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Potentiometric Glycerol Biosensor Based On Incorporation Of Glycerol-dehydrogenase On Au Using Layer-by-layer Self-assembled Molecular Wiring Systems | 18825
ISSN: 2155-6210

Journal of Biosensors & Bioelectronics
Open Access

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Potentiometric glycerol biosensor based on incorporation of glycerol-dehydrogenase on Au using layer-by-layer self-assembled molecular wiring systems

3rd International Conference and Exhibition on Biosensors & Bioelectronics

Aishwarya Mahadevan, Duminda A Gunawardena and Sandun Fernando

Accepted Abstracts: J Biosens Bioelectron

DOI: 10.4172/2155-6210.S1.022

An intensive interest in glycerol determination exists due to its extensive applications in major industries including medical, food and biofuels. This has led to a quest for a simple, specific, rapid and highly sensitive method for glycerol quantification. This study attempts to develop an enzyme-based electrochemical biosensor for glycerol quantification using NAD+-dependent enzyme, Glycerol dehydrogenase (GlDH) immobilized on a modified gold (Au) electrode. The objective of this study is to fabricate a molecular wiring system to anchor GlDH enzyme onto a Au electrode and to evaluate the efficacy of the proposed wiring system to effectively transport generated charges (as a result of glycerol oxidation) from the enzyme active site to the supporting electrode. A novel concatenation of molecules was utilized to attach the enzyme onto the Au surface via layerby- layer (LBL) self-assembly method. Surface characterization of the enzyme electrodes using cyclic voltammetry and SEM techniques confirmed attachment of enzyme on the Au electrode with the assistance of the tethering molecules. The enzymatic biosensor was assessed for its potentiometric response to glycerol concentrations ranging from low (0.001 M) to very high (10 M). The effects of supporting electrolyte(s) with varying buffers and presence of enzyme stimulators on the electrical potential generated were analyzed and compared. Current sensing-Atomic force microscopy (CS-AFM) was used to elucidate the overall surface electrical conductance of the electrodes. Simple fabrication, high speed of measurement, high sensitivity and possibility of miniaturization are the main advantages of this biosensor.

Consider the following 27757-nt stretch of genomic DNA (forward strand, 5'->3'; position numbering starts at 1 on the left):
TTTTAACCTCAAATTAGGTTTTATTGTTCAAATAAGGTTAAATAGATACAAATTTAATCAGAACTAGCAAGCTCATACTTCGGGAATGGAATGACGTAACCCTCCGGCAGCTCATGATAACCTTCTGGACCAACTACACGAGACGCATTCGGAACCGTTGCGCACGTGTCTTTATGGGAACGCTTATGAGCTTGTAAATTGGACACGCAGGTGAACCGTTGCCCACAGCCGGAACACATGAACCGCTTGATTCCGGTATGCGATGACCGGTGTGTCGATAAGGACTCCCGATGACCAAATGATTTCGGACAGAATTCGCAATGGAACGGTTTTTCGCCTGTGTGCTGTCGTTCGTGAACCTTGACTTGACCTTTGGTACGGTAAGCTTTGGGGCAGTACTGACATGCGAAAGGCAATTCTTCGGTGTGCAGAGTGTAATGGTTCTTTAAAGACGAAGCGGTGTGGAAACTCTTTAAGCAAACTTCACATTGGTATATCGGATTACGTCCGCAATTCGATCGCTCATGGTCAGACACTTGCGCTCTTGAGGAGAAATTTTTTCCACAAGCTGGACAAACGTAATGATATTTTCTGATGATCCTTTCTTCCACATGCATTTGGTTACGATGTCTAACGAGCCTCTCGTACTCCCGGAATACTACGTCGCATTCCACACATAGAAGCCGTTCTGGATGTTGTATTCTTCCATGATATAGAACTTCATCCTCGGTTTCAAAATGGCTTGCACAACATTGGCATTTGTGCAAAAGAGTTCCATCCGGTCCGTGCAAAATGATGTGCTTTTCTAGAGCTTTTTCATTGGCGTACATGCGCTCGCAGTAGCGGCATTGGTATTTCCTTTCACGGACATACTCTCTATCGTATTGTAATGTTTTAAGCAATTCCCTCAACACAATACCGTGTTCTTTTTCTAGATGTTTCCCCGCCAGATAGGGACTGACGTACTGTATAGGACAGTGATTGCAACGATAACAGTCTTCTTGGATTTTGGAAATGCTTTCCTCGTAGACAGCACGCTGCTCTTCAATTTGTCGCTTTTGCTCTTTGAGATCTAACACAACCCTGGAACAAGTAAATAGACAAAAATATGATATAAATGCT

Aishwarya Mahadevan is Master?s student majoring in Agricultural & Biological Engineering at Texas A&M University. Her current research is focused on electrochemical biosensor development. She received her BTech in Biotechnology from Sathyabama University, India. Before attending TAMU, she gained professional research experience in Indian Institute of Technology - Madras (IIT-M) as Research Associate for an algae biofuel project.
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